KM: Sometimes I forget that I am extremely not a baker because I do not understand any science at all. But this makes perfect sense and I’m impressed you clocked it immediately and adjusted. That’s what winners do. 

CT: Thank you for saying that. Here I would like to note, however, that I am in fact a huge loser.

So you rolled out your dough and used a ravioli cutter to make biscuit shapes, and put them onto a cooled baking sheet. How long did you cool them before baking? And what was your temperature for the bake?

KM: I started at 350 preheated (with butter-smoke flavoring). And I let them freeze on their trays in the freezer for 10 minutes before I put them into the oven. The went in the oven with 29 minutes left. Somehow I had miscounted so I had 28 biscuits instead of 24. I’m still unclear how that happened to be honest. 

CT: Under other circumstances this might’ve been a fortunate mistake, but you never really know in the moment. It always just hits as OH GOD I FUCKED THIS UP.

KM: I remember thinking: Prue will say my biscuits are too thin. Which is hysterical because the only person to judge my biscuits is me, Trey, and the whole internet. What did you do to your oven?

CT: I was at the 48-minute mark when I realized that my dough was a disaster and decided to re-knead it. I think I gave it a maximum of five minutes to re-chill, and then pulled it, rolled it, and cut it. It was still far from perfect. I used a large piping nozzle as a cutter, one that I have found works well for this sort of thing. It was at this point that I had the deranged idea that I should put some kind of design onto the biscuits, since the recipe calls for a decorative stamp. I used a chopstick and a paring knife to put little smiley and frowny faces onto my raw biscuits, 12 smiling and 12 frowning, so that each completed cookie could have one of each.

Close-up of cut ovals of raw cookie dough, with frowning faces cut into them with a chopstick and a paring knife.
Approximately how I was feeling at this point. Note also the large blobs of butter visible in the cookie to the right.Photo by Chris Thompson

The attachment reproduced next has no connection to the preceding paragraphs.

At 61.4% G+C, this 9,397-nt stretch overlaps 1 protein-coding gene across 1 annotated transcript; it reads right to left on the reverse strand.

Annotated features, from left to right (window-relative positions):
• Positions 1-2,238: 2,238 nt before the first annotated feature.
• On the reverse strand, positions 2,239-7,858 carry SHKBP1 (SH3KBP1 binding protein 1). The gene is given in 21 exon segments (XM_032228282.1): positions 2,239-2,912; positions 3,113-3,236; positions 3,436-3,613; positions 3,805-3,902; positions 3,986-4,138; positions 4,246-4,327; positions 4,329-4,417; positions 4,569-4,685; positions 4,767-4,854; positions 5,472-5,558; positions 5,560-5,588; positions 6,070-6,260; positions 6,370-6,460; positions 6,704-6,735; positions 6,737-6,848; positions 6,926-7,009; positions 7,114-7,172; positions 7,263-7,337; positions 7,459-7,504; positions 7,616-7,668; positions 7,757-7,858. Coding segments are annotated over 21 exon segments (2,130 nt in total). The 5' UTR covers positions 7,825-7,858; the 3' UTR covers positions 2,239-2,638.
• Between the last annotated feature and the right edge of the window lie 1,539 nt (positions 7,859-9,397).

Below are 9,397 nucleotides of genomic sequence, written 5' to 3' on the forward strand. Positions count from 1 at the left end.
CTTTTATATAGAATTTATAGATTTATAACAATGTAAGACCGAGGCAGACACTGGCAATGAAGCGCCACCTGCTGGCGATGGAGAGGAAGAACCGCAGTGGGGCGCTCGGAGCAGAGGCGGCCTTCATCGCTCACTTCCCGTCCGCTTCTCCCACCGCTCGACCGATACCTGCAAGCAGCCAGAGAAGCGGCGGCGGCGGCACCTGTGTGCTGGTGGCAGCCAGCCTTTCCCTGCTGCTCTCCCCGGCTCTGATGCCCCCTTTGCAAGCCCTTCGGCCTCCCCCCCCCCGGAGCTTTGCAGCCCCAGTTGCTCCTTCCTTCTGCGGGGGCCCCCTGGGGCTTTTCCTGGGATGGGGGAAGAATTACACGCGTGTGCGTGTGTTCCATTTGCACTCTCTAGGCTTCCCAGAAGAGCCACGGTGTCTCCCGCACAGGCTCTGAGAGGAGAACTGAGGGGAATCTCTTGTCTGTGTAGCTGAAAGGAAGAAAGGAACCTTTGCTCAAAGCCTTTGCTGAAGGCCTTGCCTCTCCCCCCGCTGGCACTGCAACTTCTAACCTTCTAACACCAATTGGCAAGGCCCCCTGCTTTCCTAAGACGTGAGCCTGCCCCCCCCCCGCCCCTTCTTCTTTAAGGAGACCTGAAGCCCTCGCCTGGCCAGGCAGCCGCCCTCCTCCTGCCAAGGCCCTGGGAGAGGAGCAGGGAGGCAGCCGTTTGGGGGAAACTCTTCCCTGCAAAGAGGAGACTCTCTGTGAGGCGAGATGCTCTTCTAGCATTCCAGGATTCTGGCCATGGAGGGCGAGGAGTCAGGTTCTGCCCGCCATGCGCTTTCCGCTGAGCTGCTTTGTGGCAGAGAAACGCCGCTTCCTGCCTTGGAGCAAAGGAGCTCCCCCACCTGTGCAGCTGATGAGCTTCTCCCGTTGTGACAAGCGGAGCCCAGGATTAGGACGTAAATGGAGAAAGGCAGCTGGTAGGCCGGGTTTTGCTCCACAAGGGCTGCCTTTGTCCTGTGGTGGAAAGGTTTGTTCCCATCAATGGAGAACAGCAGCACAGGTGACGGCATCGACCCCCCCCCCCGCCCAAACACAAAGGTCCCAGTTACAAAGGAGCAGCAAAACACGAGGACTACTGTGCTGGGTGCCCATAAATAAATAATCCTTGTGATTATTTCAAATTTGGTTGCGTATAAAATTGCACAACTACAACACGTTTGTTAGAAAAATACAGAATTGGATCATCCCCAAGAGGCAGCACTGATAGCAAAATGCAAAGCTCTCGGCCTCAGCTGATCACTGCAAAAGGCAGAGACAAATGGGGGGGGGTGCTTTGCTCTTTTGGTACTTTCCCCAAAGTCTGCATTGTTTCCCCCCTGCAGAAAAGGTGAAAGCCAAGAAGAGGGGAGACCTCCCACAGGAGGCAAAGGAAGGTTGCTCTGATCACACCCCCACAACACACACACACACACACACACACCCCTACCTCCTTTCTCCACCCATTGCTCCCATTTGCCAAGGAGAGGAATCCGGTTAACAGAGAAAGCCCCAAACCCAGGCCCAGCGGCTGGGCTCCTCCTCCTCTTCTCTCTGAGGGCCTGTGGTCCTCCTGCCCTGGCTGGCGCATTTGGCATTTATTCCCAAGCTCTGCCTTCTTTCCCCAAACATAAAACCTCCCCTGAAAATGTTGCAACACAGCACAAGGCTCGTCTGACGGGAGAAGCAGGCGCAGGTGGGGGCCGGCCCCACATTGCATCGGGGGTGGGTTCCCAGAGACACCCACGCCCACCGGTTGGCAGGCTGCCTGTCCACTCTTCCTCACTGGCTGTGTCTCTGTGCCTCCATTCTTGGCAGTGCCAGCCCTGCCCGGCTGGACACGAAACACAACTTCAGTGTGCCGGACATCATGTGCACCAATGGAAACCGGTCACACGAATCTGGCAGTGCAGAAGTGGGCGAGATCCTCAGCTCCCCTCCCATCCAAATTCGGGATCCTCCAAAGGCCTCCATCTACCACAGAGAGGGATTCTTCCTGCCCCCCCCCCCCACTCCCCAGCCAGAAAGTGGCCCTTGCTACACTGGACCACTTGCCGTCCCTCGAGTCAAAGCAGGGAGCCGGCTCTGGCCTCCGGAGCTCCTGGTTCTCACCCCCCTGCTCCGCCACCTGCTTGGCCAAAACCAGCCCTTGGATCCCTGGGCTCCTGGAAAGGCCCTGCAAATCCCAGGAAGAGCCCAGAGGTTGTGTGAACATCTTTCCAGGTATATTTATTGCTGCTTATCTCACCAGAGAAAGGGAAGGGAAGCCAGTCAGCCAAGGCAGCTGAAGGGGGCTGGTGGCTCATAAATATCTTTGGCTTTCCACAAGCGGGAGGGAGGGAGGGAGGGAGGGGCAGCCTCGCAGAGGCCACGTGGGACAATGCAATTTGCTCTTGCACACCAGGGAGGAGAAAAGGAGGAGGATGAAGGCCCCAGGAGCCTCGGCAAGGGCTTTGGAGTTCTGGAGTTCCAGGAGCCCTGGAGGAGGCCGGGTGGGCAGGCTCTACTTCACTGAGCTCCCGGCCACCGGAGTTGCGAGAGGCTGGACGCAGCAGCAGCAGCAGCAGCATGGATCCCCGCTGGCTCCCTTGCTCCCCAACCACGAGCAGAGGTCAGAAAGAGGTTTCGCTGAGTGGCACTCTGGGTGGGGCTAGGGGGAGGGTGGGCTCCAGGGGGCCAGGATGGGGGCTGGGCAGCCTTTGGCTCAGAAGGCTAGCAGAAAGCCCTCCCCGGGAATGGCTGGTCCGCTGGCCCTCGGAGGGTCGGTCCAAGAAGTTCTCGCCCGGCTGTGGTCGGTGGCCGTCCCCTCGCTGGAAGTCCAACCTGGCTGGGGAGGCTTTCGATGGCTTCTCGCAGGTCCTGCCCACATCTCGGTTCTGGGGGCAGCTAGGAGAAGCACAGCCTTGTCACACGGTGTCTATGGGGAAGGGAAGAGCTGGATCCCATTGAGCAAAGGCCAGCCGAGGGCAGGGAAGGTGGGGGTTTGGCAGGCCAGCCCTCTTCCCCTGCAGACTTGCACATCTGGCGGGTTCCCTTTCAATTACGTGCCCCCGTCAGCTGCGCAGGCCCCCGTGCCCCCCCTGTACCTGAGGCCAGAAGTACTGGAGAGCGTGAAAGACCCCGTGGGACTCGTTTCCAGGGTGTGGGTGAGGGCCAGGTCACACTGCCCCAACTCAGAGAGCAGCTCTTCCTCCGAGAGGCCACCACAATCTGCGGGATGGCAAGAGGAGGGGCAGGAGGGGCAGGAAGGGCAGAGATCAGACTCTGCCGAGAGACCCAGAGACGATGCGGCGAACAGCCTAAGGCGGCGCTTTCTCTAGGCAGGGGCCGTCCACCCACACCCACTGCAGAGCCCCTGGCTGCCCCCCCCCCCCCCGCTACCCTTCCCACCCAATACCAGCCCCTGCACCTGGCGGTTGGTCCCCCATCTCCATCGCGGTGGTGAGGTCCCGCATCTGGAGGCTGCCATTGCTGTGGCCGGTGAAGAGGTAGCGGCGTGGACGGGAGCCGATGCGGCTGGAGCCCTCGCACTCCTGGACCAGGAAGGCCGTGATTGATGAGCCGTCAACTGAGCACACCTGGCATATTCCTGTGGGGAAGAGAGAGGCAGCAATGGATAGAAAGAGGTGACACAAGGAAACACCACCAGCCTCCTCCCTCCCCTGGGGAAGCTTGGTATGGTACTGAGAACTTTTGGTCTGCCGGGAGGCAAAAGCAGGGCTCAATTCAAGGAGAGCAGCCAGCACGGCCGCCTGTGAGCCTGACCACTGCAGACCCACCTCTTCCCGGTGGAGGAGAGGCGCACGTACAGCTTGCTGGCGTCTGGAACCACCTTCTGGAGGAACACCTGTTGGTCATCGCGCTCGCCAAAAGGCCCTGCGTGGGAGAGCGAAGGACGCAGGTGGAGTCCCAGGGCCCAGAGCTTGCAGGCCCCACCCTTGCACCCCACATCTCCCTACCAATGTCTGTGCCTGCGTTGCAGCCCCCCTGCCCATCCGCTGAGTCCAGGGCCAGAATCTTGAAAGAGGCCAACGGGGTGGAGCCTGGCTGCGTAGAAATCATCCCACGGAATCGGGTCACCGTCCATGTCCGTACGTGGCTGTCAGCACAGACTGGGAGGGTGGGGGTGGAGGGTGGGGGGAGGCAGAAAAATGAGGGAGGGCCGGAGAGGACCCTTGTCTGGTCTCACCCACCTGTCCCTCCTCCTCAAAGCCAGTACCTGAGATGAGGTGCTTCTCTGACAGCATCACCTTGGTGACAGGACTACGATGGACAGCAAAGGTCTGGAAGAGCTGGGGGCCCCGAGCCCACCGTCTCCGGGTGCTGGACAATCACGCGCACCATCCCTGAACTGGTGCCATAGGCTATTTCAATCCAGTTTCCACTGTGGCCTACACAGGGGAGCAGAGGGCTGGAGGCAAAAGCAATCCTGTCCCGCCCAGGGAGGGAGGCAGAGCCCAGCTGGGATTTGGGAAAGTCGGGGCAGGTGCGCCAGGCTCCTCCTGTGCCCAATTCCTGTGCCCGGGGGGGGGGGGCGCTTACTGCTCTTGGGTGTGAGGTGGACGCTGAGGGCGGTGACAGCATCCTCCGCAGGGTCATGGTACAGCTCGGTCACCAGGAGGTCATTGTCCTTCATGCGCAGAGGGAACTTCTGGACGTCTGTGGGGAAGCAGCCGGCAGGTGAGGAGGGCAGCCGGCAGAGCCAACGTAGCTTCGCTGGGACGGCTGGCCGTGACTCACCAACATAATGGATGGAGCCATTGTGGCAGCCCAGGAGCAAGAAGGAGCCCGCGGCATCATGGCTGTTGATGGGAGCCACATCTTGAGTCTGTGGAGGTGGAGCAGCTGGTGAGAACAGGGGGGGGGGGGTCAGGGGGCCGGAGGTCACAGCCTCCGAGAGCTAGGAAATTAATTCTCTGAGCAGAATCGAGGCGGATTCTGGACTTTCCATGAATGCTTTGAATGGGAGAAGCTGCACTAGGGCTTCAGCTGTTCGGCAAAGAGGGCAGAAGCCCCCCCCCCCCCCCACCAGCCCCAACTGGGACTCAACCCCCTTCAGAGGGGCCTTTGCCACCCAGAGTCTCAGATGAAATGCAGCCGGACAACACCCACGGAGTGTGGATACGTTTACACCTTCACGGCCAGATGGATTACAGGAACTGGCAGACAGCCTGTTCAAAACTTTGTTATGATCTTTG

I next put my cut, raw biscuits onto my baking sheet, intending to put it into the freezer for one final chill, only to discover that the sheet doesn’t fit into my kitchen freezer at all. I was so flustered and miserable at this point that I angrily socked my biscuits into the oven and resigned myself to failure. I assumed they would just melt into little blobs.

KM: Oh wow. I think if I had been at the 48-minute mark and realized that, I would have had to stress cry. That’s so stressful. I'm obsessed with the fact that you put the smiley and frowny faces on them. I wish I had done this. It’s so cute. 

Once my biscuits went in, I was like “wow my neck feels weird.” I almost always wear two necklaces and I guess the frantic darting back and forth caused them to twist all up so I was being strangled! I had to stop and untangle them while the biscuits were in the oven. I thought they would take 10 minutes to bake. My necklaces were finally untangled just before the timer went off, thank god. 

"I DON'T KNOW""I AM SCARED""my butter cream is delicious i'll give it that""lol i've been darting so much that my two necklaces got tangled and tried to strangle me"

CT: Imagine explaining to Defector’s serious and professional operations people that a staff member died from baking cookies, for a blog.

KM: "Hello Jasper, I have gone to the hospital because I choked myself trying to bake. Prayers up." 

I began to panic again when the timer went off because my biscuits were clearly not done. You were like you’ll know by the smell but this was naïve. My entire kitchen smelled like burnt butter!! I turned the temp up to 375 at this point, which I should have done to begin with. 

CT: My biscuits also went into the oven with about 29 minutes left in the bake. It’s interesting that you increased the heat in your oven. I went the other way: My oven had been preheated to 350, but I was afraid that this would be too hot, so when I put the biscuits in I turned the heat down to 300. I’m not sure this made any difference. I didn’t bother with a timer because I figured I’d know by their color whether they were done. I’m glad I chose this method because it meant that I needed to check them often, which was how I eventually knew that it was time to rotate my pan. I wound up pulling the biscuits out of the heat in batches, because evidently the left side of my oven is much hotter than the right.

I also knew from checking that certain of my biscuits would not quite have the clean lines and professional look that Prue was after. The butter!

One of the frowning cookies has melted right through the forehead, due to a pocket of unmixed butter melting out the bottom.
Photo by Chris Thompson

KM: Wow! You learned something! I also turned mine around at about the six-minute mark. Somehow mine were not ready, though. I ended up baking mine for a total of 14 minutes and I was so stressed about it that I shoved them straight into the freezer upon exit from the oven. I could not put the hot pans in the freezer so I had to put another baking sheet in there and then shift the parchment paper off one pan onto the other.